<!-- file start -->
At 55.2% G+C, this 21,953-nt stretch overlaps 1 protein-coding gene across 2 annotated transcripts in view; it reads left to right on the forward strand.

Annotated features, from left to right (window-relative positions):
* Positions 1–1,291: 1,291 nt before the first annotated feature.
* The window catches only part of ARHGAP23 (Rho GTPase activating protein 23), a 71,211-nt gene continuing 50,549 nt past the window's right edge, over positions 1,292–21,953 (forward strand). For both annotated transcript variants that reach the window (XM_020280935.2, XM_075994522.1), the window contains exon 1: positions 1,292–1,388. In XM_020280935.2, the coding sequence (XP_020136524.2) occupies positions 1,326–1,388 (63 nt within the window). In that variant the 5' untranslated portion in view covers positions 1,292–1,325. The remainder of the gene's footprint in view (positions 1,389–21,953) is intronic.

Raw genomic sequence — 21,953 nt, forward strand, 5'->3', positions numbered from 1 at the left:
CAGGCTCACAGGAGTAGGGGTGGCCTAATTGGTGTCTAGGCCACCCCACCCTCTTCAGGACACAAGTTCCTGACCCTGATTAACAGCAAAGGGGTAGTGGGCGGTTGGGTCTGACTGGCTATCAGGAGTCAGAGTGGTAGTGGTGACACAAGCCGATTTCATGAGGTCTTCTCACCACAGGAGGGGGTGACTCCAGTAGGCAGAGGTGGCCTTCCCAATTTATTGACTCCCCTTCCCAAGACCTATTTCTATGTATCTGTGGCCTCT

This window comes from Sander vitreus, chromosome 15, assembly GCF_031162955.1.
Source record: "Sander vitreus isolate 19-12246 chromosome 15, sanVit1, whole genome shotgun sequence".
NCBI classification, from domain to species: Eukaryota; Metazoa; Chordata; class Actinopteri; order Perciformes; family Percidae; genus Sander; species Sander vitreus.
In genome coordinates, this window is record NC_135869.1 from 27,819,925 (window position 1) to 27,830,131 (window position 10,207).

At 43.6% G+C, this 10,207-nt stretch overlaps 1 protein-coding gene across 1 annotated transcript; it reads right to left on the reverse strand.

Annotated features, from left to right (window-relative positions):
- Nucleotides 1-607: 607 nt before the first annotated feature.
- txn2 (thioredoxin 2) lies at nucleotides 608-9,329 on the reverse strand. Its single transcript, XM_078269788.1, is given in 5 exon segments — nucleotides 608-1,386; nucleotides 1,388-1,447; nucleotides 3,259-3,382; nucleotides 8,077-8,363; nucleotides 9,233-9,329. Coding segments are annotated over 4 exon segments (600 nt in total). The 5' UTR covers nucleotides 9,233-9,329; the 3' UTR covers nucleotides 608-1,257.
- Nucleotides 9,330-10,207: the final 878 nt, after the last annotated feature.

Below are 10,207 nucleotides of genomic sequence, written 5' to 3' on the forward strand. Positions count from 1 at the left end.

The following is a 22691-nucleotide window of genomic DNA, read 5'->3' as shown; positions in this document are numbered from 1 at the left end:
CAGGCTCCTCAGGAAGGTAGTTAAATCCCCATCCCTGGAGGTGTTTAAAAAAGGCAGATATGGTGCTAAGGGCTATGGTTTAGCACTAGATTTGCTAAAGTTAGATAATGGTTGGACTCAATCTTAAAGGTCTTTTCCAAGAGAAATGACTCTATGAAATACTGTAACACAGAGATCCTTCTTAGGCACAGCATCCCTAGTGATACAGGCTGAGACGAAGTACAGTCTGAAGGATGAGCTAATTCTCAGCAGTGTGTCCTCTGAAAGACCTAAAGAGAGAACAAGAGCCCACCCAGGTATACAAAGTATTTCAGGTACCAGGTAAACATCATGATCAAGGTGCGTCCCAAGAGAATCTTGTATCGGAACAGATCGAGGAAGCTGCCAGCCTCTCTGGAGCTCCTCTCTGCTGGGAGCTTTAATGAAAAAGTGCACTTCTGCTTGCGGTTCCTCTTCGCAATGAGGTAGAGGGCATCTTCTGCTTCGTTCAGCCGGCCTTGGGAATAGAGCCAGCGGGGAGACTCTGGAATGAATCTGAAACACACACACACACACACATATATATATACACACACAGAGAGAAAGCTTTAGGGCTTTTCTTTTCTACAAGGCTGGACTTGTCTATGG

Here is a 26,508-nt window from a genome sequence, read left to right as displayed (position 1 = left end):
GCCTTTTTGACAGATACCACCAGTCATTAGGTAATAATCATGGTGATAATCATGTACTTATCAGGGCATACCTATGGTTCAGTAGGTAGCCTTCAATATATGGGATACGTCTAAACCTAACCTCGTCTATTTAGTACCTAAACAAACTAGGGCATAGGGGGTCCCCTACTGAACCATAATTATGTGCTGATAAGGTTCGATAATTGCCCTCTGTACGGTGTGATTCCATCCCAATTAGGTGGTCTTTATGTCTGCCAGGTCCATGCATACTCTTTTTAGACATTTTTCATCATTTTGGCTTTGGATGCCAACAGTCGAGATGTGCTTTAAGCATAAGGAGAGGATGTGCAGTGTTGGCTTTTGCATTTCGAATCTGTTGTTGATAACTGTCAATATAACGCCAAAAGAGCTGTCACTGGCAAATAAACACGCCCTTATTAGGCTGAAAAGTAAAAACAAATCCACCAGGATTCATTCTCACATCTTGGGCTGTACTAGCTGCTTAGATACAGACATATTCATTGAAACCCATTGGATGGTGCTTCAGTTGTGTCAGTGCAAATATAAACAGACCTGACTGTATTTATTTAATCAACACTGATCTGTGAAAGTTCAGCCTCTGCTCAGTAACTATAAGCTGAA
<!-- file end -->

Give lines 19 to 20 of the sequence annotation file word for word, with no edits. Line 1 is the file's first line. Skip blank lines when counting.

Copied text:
Here is a 26,508-nt window from a genome sequence, read left to right as displayed (position 1 = left end):
GCCTTTTTGACAGATACCACCAGTCATTAGGTAATAATCATGGTGATAATCATGTACTTATCAGGGCATACCTATGGTTCAGTAGGTAGCCTTCAATATATGGGATACGTCTAAACCTAACCTCGTCTATTTAGTACCTAAACAAACTAGGGCATAGGGGGTCCCCTACTGAACCATAATTATGTGCTGATAAGGTTCGATAATTGCCCTCTGTACGGTGTGATTCCATCCCAATTAGGTGGTCTTTATGTCTGCCAGGTCCATGCATACTCTTTTTAGACATTTTTCATCATTTTGGCTTTGGATGCCAACAGTCGAGATGTGCTTTAAGCATAAGGAGAGGATGTGCAGTGTTGGCTTTTGCATTTCGAATCTGTTGTTGATAACTGTCAATATAACGCCAAAAGAGCTGTCACTGGCAAATAAACACGCCCTTATTAGGCTGAAAAGTAAAAACAAATCCACCAGGATTCATTCTCACATCTTGGGCTGTACTAGCTGCTTAGATACAGACATATTCATTGAAACCCATTGGATGGTGCTTCAGTTGTGTCAGTGCAAATATAAACAGACCTGACTGTATTTATTTAATCAACACTGATCTGTGAAAGTTCAGCCTCTGCTCAGTAACTATAAGCTGAA